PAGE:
Maryland’s Teacher of the Year the first from Baltimore City to be a finalist for national honors | WYPR

Maryland’s Teacher of the Year the first from Baltimore City to be a finalist for national honors

Feb 2, 2017

For the fifth time in ten years, a Maryland teacher is one of four finalists for the National Teacher of the Year award.  Athanasia Kyriakakos is the first Baltimore City teacher to reach those heights.

Kyriakakos, the only visual arts teacher at Mergenthaler Vocational Technical High School, or Mervo, was chosen for her dedication to her students and her commitment to teaching art as a critical thinking skill.

She started at Mervo, the biggest high school in Baltimore, four years ago and found the school didn’t do much in the way of proudly showcasing its students’ work in the glass display cases that line the halls.

“All the windows  . . . they had dust that was half an inch tall and they had never been changed for at least 15-20 years,” she recalled.

She says she was told when she came to the school, she couldn’t hang art on the walls because students would vandalize it. So, Ms. K, as her students affectionately call her, started cleaning the display cases and hanging her students’ work.

“All the kids would congregate around it, talk about it, take pride in it,” she said. “People were coming up to me and saying, 'wow our kids are so talented.'”

Now, the cases hold x- rays, medical bottles and books, representing some of the trades students can learn there, along with paintings and clay busts.

Kyriakakos says it wasn’t an easy road to get them to this point. Most students, seniors by the time they take her course, foundations of art, have only had one, or maybe two, art classes at best in city schools.

She says that minimal background makes it a struggle to get them to the point where they understand how to draw and “create their own, independent compositions.”

But by the end of her class “they understand highlighting, shadowing, all the technical skills.  And that’s where they’re supposed to be coming to me at that level in drawing and in art,”

Lori Snyder, of Arts Education in Maryland Schools, or AEMS, says students in other schools across the state have consistent visual arts and music education from kindergarten to 8th grade. But in Baltimore City “students most likely will not have that consistent access to the arts.”

“So their first exposure might be when they get to high school to take that fine arts credit,” she said.

In her class, Ms. K talks about building resilience, perseverance and patience. The semester starts with a blind contour drawing, then sculpture, and eventually a decadent, colorful, self-portrait full of dreams and expression.

She even has former students who return to keep painting. James Anderson is one of them. He comes to school early, stays late or squeezes time in between classes to paint. He’s working on his fourth painting which features not just him, but his brothers.

“My other two is already hanging up. I’m real happy about how I completed it,” he said. “One of my paintings is about me. I made it look realistic so that’s why I continue doing this.”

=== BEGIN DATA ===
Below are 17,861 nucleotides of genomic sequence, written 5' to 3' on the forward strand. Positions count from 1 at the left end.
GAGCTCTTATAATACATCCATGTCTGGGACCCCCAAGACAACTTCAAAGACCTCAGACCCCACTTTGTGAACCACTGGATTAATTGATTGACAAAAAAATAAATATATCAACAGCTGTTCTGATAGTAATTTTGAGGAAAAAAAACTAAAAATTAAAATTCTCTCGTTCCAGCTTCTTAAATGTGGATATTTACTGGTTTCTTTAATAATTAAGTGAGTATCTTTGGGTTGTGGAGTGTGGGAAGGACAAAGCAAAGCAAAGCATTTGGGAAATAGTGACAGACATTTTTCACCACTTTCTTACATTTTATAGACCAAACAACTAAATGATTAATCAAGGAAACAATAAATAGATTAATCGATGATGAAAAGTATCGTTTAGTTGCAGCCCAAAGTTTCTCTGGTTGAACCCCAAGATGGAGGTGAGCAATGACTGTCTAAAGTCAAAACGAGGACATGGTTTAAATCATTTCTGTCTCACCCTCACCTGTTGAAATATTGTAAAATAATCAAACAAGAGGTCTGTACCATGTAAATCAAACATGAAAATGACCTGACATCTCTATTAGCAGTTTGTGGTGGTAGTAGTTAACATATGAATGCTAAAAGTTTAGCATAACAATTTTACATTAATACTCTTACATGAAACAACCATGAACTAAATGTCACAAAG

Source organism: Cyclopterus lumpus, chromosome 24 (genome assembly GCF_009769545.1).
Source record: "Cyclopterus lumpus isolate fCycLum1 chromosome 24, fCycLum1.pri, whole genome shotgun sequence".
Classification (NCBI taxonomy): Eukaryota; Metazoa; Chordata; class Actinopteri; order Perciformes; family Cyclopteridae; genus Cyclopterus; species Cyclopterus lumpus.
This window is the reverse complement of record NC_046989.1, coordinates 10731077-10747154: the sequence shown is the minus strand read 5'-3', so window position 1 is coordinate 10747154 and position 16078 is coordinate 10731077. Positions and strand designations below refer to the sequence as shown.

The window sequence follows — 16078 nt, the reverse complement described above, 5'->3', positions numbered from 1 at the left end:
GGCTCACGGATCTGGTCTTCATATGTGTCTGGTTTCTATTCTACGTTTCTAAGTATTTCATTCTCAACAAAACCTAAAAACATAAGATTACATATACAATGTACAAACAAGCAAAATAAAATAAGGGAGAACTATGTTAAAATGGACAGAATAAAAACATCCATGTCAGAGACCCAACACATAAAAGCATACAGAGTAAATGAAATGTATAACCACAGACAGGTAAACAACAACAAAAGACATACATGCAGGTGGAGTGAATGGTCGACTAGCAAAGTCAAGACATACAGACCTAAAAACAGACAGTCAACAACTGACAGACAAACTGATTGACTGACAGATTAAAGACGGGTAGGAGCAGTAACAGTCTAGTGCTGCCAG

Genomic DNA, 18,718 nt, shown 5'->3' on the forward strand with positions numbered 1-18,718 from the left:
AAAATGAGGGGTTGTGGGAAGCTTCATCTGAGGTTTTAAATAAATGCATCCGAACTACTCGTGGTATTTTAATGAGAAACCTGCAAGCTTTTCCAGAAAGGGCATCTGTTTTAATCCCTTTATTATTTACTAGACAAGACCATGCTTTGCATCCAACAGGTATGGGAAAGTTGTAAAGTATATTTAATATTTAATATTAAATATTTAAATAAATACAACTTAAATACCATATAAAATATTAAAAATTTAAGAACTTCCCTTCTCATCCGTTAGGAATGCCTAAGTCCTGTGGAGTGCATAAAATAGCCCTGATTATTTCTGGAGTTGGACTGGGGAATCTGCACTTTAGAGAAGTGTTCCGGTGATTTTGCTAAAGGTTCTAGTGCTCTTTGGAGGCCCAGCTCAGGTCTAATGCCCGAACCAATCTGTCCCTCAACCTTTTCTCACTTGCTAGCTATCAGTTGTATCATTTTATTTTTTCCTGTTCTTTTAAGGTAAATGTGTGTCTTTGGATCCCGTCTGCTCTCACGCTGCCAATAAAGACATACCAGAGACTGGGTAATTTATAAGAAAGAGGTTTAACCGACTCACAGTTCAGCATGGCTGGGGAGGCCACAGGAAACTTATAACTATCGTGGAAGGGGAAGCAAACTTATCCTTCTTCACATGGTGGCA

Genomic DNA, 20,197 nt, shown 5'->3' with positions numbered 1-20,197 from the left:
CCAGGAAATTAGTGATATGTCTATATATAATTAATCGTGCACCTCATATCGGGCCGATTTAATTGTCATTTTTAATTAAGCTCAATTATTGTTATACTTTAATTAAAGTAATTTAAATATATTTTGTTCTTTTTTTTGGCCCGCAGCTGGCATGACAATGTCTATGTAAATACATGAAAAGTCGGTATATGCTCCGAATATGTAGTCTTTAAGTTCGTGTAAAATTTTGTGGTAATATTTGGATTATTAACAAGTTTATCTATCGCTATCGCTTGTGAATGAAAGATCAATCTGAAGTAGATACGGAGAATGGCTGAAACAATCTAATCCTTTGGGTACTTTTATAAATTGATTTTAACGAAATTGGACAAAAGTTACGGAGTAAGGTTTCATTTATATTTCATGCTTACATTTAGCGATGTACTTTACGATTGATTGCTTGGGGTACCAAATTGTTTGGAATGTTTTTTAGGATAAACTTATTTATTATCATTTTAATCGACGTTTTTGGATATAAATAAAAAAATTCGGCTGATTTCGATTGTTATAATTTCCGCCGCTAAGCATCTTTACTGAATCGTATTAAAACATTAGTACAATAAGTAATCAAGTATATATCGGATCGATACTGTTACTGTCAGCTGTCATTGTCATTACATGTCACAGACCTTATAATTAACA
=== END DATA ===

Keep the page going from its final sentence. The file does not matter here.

To make the paintings, Kyriakakos has her students research Renaissance painters, African cultural symbols and photography, to develop a self-portrait in a pose that symbolizes power to them. It’s a technique she developed from the artistic process of renowned African American painter, Kehinde Wiley. 

Alexander Freeman, a 12th grader who wants to be a mechanical engineer, was working on a portrait of himself in what he calls a typical Baltimore teen pose, stylized in a white t shirt and jeans.

“The way the picture is, the sunlight is there,” he explained. “I have to balance the colors to make sure I have the reflections. “It is simple, basic but it has a story behind it.”

Freeman says his long-time role model, Lor Scoota, a rapper who was murdered at a traffic light in Northeast Baltimore last year, inspired the backdrop of the painting.

“The team he is a part of is YBS, the Young Ballers Shining, and what they see is young Baltimore teens becoming things that they never thought they would become,” he explained. “That’s why I put the stars there to symbolizing shining.”  

The fact that several students, Alex included, are here painting after they finished the course, speaks to Ms. K’s expectations -- she pushes them to make their own masterpieces.

Though Kyriakakos says she has the resources and support she needs at Mervo, she worries that arts programs will be the first victims of what will likely be sweeping cuts to close City Schools’ $130 million budget gap.

“Just as we’re tapping into their potential we’re saying, 'you know that was enough of you looking in your future,'” she said. “'Let’s close that door, you don’t need that.'”

Meanwhile, she waits to hear whether she could be the national winner, and possibly the first Baltimore City teacher to reach those heights. The award will be announced at the White House this spring.